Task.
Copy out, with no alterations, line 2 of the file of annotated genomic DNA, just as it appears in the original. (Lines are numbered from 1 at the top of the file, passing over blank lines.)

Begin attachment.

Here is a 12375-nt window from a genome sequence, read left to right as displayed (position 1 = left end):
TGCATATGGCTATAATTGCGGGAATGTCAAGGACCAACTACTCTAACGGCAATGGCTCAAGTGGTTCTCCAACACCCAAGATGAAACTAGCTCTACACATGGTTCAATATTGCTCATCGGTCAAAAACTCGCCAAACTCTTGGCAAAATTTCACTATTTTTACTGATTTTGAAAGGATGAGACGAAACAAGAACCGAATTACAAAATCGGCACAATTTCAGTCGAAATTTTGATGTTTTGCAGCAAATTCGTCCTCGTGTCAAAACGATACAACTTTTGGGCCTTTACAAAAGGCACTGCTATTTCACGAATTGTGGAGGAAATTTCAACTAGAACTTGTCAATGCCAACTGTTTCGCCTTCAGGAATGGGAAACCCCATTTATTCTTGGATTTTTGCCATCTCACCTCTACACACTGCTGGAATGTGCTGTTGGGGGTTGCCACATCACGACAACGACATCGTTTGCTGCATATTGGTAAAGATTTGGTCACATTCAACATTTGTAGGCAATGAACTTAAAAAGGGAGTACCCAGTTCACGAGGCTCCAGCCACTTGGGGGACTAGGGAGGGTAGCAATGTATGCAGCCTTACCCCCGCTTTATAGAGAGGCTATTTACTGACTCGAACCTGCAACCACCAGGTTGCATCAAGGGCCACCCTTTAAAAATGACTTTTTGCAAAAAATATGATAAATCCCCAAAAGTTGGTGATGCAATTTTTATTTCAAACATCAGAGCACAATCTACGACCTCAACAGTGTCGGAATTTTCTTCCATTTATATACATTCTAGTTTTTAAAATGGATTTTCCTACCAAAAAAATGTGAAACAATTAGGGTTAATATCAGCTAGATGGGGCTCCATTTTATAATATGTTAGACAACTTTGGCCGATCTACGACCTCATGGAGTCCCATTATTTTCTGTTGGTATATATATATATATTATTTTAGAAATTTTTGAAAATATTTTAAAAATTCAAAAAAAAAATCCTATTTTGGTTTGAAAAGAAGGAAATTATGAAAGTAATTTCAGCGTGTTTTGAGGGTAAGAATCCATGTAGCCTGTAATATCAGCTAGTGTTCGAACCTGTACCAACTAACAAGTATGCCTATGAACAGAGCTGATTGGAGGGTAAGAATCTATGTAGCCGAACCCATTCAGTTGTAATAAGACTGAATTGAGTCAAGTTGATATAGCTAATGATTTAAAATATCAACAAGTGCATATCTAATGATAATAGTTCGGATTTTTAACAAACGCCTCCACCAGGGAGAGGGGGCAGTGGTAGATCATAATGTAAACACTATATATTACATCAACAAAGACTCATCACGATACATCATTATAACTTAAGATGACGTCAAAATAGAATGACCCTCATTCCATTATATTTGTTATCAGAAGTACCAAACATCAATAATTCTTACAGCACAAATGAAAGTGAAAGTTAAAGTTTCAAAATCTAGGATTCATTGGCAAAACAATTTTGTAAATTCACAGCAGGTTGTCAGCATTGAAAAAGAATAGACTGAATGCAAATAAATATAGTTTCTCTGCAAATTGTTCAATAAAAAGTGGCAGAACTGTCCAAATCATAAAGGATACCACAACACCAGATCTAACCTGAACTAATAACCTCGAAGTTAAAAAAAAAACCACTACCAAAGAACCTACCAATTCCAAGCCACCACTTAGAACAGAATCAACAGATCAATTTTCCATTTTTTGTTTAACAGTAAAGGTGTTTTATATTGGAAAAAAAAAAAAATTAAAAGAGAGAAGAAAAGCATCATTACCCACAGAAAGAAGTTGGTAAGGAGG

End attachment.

TGCATATGGCTATAATTGCGGGAATGTCAAGGACCAACTACTCTAACGGCAATGGCTCAAGTGGTTCTCCAACACCCAAGATGAAACTAGCTCTACACATGGTTCAATATTGCTCATCGGTCAAAAACTCGCCAAACTCTTGGCAAAATTTCACTATTTTTACTGATTTTGAAAGGATGAGACGAAACAAGAACCGAATTACAAAATCGGCACAATTTCAGTCGAAATTTTGATGTTTTGCAGCAAATTCGTCCTCGTGTCAAAACGATACAACTTTTGGGCCTTTACAAAAGGCACTGCTATTTCACGAATTGTGGAGGAAATTTCAACTAGAACTTGTCAATGCCAACTGTTTCGCCTTCAGGAATGGGAAACCCCATTTATTCTTGGATTTTTGCCATCTCACCTCTACACACTGCTGGAATGTGCTGTTGGGGGTTGCCACATCACGACAACGACATCGTTTGCTGCATATTGGTAAAGATTTGGTCACATTCAACATTTGTAGGCAATGAACTTAAAAAGGGAGTACCCAGTTCACGAGGCTCCAGCCACTTGGGGGACTAGGGAGGGTAGCAATGTATGCAGCCTTACCCCCGCTTTATAGAGAGGCTATTTACTGACTCGAACCTGCAACCACCAGGTTGCATCAAGGGCCACCCTTTAAAAATGACTTTTTGCAAAAAATATGATAAATCCCCAAAAGTTGGTGATGCAATTTTTATTTCAAACATCAGAGCACAATCTACGACCTCAACAGTGTCGGAATTTTCTTCCATTTATATACATTCTAGTTTTTAAAATGGATTTTCCTACCAAAAAAATGTGAAACAATTAGGGTTAATATCAGCTAGATGGGGCTCCATTTTATAATATGTTAGACAACTTTGGCCGATCTACGACCTCATGGAGTCCCATTATTTTCTGTTGGTATATATATATATATTATTTTAGAAATTTTTGAAAATATTTTAAAAATTCAAAAAAAAAATCCTATTTTGGTTTGAAAAGAAGGAAATTATGAAAGTAATTTCAGCGTGTTTTGAGGGTAAGAATCCATGTAGCCTGTAATATCAGCTAGTGTTCGAACCTGTACCAACTAACAAGTATGCCTATGAACAGAGCTGATTGGAGGGTAAGAATCTATGTAGCCGAACCCATTCAGTTGTAATAAGACTGAATTGAGTCAAGTTGATATAGCTAATGATTTAAAATATCAACAAGTGCATATCTAATGATAATAGTTCGGATTTTTAACAAACGCCTCCACCAGGGAGAGGGGGCAGTGGTAGATCATAATGTAAACACTATATATTACATCAACAAAGACTCATCACGATACATCATTATAACTTAAGATGACGTCAAAATAGAATGACCCTCATTCCATTATATTTGTTATCAGAAGTACCAAACATCAATAATTCTTACAGCACAAATGAAAGTGAAAGTTAAAGTTTCAAAATCTAGGATTCATTGGCAAAACAATTTTGTAAATTCACAGCAGGTTGTCAGCATTGAAAAAGAATAGACTGAATGCAAATAAATATAGTTTCTCTGCAAATTGTTCAATAAAAAGTGGCAGAACTGTCCAAATCATAAAGGATACCACAACACCAGATCTAACCTGAACTAATAACCTCGAAGTTAAAAAAAAAACCACTACCAAAGAACCTACCAATTCCAAGCCACCACTTAGAACAGAATCAACAGATCAATTTTCCATTTTTTGTTTAACAGTAAAGGTGTTTTATATTGGAAAAAAAAAAAAATTAAAAGAGAGAAGAAAAGCATCATTACCCACAGAAAGAAGTTGGTAAGGAGG